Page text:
Source of book: We own this, but listened to an audiobook version narrated by Stephen Fry. Which is amazing.
As I noted in my prior posts about Harry Potter and the Philosopher’s Stone and Harry Potter and the Chamber of Secrets, I did not read the books when they first came out. I was in my 20s, in law school, and not particularly interested in kid books at that time. My second kid devoured them during her Junior High years, and remains the kid most into them.
In any case, they are arguably THE single most influential books for Millennials (as my wife pointed out), so I decided I should become familiar with them.
One thing that has become apparent throughout is that the Millennial loathing of Il Toupee does in part stem from Harry Potter. Rowling was perhaps a bit too prescient about the way evil men co-opt otherwise decent people, for example. Likewise, many of my parents’ generation - at least the Evangelical ones - loathe the books. (This is one of my frustrations with my mom, for example, who pretty much got eye-rolled by my kids when she opined that they were “demonic.” No, she hasn’t read them - but the Evangelical Industrial Complex says they are bad, so….) I believe one significant reason for this is that Boomers have become, in their older age, very focused on authority - their authority, of course. And Harry Potter points out that authority, far from being infallible, is often wrong, dangerous, and even malevolent. Thus, Harry and his friends have to actually follow their own consciences, not dictates from those in power. And this terrifies many Boomers.
So, about The Prisoner of Azkaban, which is the third book in the series, here are my thoughts. As my Potter fan notes, the series gets more complex starting with the fourth book. The first three are a bit more formulaic. This certainly applies to this book, which adhered very much to the pattern of the first two. To quote my previous review:
It is easy to see significant plot parallels to the first book: the torment with the Dursleys, a visit to Diagon Alley, the trip to Hogwarts, conflict with Draco Malfoy, Quidditch, a nefarious threat hidden under Hogwarts, a visit to the forest, and so on. In that sense, it felt formulaic.
And yes, a lot of this applies, with just a few twists. The threat isn’t under Hogwarts this time, but in Ron’s shirt pocket, and the visit isn’t just to the forest, but to “Hogsmeade” as well. Instead of a magical object or creature, the threat is human.
The book opens, as usual, with Harry tormented by the cruel Dursleys, followed by his escape. A notorious wizard, Sirius Black, has also escaped from the gulag of the wizarding world, Azkaban, and is said to be seeking to kill Harry. In the meantime, there is a new professor for Defence Against the Dark Arts - that cursed position previously filled by Voldemort stooge Quirrel, then amusing charlatan Gilderoy Lockhart (so sad to see him go - he was so fun). This time, it is Remus Lupin, who turns out to be a werewolf. (Really subtle name there, Rowling…)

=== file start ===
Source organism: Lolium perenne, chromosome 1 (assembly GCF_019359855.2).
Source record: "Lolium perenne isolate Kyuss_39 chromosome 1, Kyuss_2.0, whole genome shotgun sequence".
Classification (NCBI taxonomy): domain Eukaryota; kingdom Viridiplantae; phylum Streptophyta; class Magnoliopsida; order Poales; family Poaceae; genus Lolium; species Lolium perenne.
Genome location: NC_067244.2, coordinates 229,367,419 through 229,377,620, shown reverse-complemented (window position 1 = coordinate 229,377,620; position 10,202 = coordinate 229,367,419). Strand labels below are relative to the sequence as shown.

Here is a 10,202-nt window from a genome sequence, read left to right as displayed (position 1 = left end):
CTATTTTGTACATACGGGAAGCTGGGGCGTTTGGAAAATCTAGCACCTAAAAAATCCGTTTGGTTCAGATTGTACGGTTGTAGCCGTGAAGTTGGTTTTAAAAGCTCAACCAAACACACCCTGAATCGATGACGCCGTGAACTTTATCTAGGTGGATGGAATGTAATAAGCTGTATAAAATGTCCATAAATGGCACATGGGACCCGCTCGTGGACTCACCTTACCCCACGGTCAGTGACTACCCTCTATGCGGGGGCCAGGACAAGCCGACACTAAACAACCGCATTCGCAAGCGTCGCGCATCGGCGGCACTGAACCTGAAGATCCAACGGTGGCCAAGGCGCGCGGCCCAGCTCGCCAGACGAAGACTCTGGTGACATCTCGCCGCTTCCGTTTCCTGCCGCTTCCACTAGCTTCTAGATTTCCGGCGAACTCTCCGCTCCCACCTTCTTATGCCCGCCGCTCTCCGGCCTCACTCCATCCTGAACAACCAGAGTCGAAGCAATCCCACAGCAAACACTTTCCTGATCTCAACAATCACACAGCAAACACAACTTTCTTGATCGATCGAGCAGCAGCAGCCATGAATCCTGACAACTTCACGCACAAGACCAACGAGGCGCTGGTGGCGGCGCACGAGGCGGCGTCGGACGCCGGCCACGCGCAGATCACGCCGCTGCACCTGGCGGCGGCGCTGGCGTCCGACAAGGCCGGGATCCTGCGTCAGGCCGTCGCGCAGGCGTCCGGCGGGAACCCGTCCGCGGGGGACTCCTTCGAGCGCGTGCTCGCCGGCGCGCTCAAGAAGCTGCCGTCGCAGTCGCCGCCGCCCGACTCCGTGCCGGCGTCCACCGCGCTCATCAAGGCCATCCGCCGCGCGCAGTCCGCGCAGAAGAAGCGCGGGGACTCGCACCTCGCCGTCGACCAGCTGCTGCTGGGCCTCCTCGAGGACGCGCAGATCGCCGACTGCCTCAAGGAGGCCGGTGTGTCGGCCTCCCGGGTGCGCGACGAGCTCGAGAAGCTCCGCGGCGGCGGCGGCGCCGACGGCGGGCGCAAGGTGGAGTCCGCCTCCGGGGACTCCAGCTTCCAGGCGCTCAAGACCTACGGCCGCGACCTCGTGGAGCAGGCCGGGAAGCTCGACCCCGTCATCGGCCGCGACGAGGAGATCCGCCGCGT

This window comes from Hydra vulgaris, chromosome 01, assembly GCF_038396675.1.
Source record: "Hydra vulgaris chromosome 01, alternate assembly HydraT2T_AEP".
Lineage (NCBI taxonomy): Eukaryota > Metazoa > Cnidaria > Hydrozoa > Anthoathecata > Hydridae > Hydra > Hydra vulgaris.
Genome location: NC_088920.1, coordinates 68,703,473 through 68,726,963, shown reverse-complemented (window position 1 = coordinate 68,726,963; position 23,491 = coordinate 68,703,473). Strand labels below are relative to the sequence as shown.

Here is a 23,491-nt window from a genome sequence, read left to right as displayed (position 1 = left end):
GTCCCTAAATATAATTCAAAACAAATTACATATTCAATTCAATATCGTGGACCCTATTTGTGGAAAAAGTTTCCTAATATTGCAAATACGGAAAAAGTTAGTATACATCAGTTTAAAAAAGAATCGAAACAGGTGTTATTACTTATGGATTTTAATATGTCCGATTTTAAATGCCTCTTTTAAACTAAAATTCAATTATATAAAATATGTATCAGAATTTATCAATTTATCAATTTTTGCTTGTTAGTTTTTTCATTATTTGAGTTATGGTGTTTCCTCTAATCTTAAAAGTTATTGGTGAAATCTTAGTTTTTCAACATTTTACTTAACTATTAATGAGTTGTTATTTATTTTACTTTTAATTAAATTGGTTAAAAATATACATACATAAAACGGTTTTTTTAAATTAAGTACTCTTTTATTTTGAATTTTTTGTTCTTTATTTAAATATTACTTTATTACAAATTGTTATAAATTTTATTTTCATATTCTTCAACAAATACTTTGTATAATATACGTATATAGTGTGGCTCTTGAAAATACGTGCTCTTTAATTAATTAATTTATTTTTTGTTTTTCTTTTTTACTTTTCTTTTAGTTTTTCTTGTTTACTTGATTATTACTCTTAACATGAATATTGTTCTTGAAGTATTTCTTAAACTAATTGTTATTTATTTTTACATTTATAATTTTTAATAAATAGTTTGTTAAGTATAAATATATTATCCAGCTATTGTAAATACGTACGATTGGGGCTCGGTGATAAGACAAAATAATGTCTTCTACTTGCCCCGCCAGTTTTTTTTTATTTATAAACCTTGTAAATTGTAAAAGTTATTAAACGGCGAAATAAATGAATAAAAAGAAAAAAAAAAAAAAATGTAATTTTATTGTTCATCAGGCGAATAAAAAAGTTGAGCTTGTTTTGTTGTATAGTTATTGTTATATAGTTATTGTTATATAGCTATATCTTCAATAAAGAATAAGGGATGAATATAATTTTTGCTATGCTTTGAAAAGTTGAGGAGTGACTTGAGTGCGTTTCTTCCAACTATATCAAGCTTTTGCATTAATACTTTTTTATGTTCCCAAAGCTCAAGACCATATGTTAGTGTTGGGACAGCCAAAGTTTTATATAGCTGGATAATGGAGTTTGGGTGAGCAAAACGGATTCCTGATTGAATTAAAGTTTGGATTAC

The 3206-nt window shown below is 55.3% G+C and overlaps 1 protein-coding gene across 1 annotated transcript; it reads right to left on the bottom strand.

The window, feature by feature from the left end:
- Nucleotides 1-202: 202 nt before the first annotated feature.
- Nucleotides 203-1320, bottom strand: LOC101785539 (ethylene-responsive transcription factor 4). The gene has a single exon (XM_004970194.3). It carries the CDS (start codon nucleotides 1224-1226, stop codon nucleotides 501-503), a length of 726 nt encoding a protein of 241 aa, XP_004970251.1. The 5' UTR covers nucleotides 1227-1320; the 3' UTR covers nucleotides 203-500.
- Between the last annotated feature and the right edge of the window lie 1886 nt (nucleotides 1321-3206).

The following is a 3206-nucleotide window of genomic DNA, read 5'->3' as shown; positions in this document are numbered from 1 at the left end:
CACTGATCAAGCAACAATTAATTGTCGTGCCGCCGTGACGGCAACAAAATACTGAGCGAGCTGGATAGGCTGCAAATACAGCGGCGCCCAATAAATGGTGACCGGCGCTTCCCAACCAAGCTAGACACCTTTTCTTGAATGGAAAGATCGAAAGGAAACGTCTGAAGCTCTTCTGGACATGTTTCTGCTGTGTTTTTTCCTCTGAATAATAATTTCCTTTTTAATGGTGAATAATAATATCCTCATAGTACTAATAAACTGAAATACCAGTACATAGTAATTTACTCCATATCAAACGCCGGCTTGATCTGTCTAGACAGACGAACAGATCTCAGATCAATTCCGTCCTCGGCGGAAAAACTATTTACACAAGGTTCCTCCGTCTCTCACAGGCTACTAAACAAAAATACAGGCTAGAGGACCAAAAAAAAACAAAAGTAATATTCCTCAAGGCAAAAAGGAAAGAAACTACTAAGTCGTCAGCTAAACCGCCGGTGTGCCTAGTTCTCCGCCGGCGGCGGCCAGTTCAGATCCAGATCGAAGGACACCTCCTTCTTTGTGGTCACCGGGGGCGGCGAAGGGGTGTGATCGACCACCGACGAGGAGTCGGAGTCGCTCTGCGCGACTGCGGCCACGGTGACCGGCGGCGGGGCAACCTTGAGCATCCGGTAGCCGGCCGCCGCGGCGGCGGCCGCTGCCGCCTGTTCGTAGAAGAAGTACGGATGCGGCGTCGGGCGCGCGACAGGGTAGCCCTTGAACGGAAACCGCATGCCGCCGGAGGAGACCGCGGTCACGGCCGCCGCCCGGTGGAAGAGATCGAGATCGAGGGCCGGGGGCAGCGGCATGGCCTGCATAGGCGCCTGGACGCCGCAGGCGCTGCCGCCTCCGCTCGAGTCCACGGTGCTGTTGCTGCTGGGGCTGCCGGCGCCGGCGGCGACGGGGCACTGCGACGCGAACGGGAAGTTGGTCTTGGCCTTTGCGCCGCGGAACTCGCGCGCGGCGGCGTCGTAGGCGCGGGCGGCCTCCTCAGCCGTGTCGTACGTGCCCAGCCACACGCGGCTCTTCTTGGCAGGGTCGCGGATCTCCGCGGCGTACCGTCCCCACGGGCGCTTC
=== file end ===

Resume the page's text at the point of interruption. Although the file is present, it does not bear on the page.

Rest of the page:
It would hardly be a spoiler to say that there is a big twist in the book involving Sirius Black, as this kind of a twist is also in the first two books.
There are some good moments in this book. I found professor Trewlany (who I am compared to occasionally…) to be good comic relief. The relationship between Harry, Ron, and Hermione continues to develop. I did feel like it missed a bit of the secondary characters this time, though. Other than arch-nemesis Draco Malfoy, the other students didn’t get much time on the page. I missed Neville and Ginny and George and Fred and the rest. Likewise, we get Lupin - who is a solid character, and the rare helpful professor - and Snape, but it feels like the rest of the Hogwarts faculty just makes cameos.
The plot is pretty interesting, though. I continue to be impressed by Rowling’s look at the way human beings respond to power. For Pettigrew, he is willing to betray his friends because, as a coward, he is determined to throw in his lot with whomever he believes has the most power, and who will prevail. This isn’t so much physical cowardice (many of us avoid danger and fear pain), but moral cowardice. Pettigrew lacks any moral backbone, and doesn’t give a crap about the harm that others will suffer. For an interesting fantasy comparison, see Terry Pratchett’s character of Rincewind. Rincewind avoids danger (when the Fates let him, at least), and runs way all the time. And he whines and stuff. But he is never a turncoat. Perhaps this is because “don’t get killed” is a more morally defensible ethical position than “be sure to be on the side of the winner.”
So far, the series has been an interesting case study in how humans turn evil, and I think Rowling does a good job with the psychology. Likewise, I think Harry is a well developed character. I wonder how the story would be from, say Hermione’s point of view, though. We get less of Ron and Hermione’s thoughts, although that is the limitation of the point of view in general.
On a semi-related note, my second kid IS Hermione in personality. We tease her that she really does need a “time-turner” given the academic load she wants to carry - she is determined to graduate high school a year ahead and go to college early. (There is precedent in my wife’s family - there are some wicked-smart women in every generation.)
I guess in summary, this book felt a bit like more of the same. Some good moments, imaginative ideas, but a bit too focused on plot and less on character than I would have preferred at this point in the series. It will be interesting to see where the next book takes things.